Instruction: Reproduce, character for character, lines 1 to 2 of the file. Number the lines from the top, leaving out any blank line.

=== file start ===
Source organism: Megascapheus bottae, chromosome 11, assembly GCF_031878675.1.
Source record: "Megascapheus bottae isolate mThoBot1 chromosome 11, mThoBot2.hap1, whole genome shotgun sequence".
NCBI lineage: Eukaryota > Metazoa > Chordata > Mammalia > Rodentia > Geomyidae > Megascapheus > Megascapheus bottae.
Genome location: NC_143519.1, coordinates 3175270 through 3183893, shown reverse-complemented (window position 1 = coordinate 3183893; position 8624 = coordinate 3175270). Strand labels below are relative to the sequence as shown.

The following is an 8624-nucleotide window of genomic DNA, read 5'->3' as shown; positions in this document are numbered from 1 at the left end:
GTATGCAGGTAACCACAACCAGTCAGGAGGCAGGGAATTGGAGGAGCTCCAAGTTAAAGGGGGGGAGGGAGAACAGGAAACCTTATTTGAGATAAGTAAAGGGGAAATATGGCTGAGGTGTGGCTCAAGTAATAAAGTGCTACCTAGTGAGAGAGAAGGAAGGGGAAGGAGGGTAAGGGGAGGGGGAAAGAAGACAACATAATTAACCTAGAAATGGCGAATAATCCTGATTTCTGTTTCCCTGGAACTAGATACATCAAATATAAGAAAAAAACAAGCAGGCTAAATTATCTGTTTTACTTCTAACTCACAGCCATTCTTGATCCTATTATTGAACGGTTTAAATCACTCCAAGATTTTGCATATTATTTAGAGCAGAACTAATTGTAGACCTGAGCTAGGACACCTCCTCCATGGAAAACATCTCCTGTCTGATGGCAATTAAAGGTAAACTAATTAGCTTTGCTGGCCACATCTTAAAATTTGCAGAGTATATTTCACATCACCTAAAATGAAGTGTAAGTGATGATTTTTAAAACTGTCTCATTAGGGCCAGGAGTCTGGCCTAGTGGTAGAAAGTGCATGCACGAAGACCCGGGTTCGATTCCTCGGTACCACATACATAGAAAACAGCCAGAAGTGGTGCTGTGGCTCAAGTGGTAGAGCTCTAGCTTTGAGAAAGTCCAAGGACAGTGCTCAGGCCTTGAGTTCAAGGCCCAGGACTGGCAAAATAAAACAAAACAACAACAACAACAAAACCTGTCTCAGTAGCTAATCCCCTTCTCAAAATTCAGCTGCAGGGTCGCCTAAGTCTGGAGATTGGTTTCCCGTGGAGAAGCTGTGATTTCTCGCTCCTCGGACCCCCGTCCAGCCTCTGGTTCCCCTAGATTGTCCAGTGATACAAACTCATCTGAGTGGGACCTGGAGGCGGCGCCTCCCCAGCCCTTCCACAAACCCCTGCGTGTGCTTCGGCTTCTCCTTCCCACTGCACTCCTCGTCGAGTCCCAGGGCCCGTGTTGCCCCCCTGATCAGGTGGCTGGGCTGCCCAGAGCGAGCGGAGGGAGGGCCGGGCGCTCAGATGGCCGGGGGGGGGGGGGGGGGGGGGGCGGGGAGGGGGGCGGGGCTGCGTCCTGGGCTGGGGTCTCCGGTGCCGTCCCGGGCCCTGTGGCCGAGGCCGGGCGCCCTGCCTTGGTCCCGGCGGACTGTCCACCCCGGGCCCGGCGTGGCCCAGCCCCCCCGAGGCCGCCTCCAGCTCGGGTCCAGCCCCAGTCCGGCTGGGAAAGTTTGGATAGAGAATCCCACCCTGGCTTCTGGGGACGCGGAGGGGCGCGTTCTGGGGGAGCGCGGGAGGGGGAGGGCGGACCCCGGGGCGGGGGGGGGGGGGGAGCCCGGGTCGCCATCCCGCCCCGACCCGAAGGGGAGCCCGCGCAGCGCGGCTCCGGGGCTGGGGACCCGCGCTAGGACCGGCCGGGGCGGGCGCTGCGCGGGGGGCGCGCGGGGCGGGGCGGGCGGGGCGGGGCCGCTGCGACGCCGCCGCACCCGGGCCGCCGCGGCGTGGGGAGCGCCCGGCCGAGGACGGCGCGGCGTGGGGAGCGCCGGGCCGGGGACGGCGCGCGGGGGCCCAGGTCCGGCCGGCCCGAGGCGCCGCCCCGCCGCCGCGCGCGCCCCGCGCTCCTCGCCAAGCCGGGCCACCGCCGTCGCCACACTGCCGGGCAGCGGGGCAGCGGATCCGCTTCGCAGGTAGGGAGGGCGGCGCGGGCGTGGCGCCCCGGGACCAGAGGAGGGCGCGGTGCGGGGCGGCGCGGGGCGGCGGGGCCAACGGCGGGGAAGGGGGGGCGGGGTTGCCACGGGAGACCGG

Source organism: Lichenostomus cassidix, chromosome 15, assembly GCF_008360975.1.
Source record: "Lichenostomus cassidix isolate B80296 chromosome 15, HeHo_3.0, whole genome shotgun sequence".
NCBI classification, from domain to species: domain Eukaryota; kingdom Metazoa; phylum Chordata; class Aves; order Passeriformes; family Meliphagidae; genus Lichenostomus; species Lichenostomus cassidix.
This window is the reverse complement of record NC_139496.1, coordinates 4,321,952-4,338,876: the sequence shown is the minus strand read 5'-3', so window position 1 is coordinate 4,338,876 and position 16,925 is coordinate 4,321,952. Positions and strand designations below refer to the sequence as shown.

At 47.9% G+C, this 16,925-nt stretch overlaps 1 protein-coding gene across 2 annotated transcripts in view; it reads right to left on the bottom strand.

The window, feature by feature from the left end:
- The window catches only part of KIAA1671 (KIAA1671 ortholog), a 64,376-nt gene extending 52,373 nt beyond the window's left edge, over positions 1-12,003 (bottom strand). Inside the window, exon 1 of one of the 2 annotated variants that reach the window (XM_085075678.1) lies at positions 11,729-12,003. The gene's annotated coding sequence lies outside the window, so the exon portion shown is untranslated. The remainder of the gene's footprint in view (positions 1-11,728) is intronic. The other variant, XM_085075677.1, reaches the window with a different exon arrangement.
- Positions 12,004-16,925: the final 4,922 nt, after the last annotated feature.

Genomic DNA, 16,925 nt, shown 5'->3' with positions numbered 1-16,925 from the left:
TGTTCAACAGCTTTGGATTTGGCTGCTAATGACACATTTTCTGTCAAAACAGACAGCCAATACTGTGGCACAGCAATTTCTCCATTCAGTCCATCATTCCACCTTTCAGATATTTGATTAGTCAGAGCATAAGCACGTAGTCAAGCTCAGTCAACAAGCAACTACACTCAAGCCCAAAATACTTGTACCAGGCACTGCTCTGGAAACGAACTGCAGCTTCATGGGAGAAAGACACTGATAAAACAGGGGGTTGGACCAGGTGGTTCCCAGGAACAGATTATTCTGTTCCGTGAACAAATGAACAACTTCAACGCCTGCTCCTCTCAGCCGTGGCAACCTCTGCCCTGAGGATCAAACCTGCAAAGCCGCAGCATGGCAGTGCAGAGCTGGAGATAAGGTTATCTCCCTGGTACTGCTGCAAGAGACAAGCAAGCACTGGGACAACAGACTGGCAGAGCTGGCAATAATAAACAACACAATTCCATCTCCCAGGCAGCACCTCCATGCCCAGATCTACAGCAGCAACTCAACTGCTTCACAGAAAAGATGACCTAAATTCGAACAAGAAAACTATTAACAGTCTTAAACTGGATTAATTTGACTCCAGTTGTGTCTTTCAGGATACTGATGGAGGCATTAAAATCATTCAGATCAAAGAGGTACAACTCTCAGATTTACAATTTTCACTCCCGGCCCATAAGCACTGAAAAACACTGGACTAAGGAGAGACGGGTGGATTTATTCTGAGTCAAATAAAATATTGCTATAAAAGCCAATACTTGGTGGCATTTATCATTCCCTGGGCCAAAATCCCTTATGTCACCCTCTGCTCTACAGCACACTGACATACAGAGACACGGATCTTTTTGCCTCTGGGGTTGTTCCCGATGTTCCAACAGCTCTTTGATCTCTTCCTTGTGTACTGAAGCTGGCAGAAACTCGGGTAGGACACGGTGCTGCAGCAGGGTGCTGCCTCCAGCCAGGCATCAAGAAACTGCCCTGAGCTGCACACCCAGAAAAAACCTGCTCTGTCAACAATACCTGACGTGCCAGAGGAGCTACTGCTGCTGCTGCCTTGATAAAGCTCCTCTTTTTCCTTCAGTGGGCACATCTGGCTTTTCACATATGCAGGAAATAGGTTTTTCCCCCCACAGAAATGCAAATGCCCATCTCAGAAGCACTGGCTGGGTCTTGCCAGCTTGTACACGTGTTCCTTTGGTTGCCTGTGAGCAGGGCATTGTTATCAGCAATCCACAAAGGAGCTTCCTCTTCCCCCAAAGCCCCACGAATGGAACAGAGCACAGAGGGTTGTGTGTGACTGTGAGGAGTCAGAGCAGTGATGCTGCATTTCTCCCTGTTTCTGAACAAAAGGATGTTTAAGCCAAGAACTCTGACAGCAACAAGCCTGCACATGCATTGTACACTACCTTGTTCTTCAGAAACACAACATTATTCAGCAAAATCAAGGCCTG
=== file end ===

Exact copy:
Source organism: Megascapheus bottae, chromosome 11, assembly GCF_031878675.1.
Source record: "Megascapheus bottae isolate mThoBot1 chromosome 11, mThoBot2.hap1, whole genome shotgun sequence".